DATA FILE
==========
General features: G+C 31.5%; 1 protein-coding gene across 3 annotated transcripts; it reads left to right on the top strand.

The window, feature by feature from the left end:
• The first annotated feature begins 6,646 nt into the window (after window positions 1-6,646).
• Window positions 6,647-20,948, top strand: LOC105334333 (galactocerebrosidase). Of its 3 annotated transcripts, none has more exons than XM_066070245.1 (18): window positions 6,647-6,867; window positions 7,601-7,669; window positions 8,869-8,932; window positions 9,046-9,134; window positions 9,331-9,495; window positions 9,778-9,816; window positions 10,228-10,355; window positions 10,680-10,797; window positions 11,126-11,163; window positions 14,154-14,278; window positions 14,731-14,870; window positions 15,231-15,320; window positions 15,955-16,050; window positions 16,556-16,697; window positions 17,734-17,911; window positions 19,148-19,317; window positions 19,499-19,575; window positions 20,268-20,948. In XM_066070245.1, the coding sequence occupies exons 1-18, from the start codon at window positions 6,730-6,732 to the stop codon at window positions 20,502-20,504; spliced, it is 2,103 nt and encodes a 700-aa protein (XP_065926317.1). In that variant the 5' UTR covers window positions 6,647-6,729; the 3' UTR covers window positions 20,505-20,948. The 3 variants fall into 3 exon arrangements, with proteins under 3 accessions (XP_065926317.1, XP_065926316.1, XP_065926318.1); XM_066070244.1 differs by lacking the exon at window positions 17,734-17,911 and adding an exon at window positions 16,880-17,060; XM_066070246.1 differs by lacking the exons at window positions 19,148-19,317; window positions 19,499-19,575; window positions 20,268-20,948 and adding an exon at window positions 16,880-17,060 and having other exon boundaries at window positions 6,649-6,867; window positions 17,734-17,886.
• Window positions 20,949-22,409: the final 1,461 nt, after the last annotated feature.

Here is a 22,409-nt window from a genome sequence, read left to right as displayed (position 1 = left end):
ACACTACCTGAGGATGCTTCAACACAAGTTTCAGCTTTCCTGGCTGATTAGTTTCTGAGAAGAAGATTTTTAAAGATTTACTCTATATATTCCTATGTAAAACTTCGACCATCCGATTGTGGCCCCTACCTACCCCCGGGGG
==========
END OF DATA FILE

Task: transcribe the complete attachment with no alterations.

General features: G+C 31.5%; 1 protein-coding gene across 3 annotated transcripts; it reads left to right on the top strand.

The window, feature by feature from the left end:
• The first annotated feature begins 6,646 nt into the window (after window positions 1-6,646).
• Window positions 6,647-20,948, top strand: LOC105334333 (galactocerebrosidase). Of its 3 annotated transcripts, none has more exons than XM_066070245.1 (18): window positions 6,647-6,867; window positions 7,601-7,669; window positions 8,869-8,932; window positions 9,046-9,134; window positions 9,331-9,495; window positions 9,778-9,816; window positions 10,228-10,355; window positions 10,680-10,797; window positions 11,126-11,163; window positions 14,154-14,278; window positions 14,731-14,870; window positions 15,231-15,320; window positions 15,955-16,050; window positions 16,556-16,697; window positions 17,734-17,911; window positions 19,148-19,317; window positions 19,499-19,575; window positions 20,268-20,948. In XM_066070245.1, the coding sequence occupies exons 1-18, from the start codon at window positions 6,730-6,732 to the stop codon at window positions 20,502-20,504; spliced, it is 2,103 nt and encodes a 700-aa protein (XP_065926317.1). In that variant the 5' UTR covers window positions 6,647-6,729; the 3' UTR covers window positions 20,505-20,948. The 3 variants fall into 3 exon arrangements, with proteins under 3 accessions (XP_065926317.1, XP_065926316.1, XP_065926318.1); XM_066070244.1 differs by lacking the exon at window positions 17,734-17,911 and adding an exon at window positions 16,880-17,060; XM_066070246.1 differs by lacking the exons at window positions 19,148-19,317; window positions 19,499-19,575; window positions 20,268-20,948 and adding an exon at window positions 16,880-17,060 and having other exon boundaries at window positions 6,649-6,867; window positions 17,734-17,886.
• Window positions 20,949-22,409: the final 1,461 nt, after the last annotated feature.

Here is a 22,409-nt window from a genome sequence, read left to right as displayed (position 1 = left end):
ACACTACCTGAGGATGCTTCAACACAAGTTTCAGCTTTCCTGGCTGATTAGTTTCTGAGAAGAAGATTTTTAAAGATTTACTCTATATATTCCTATGTAAAACTTCGACCATCCGATTGTGGCCCCTACCTACCCCCGGGGG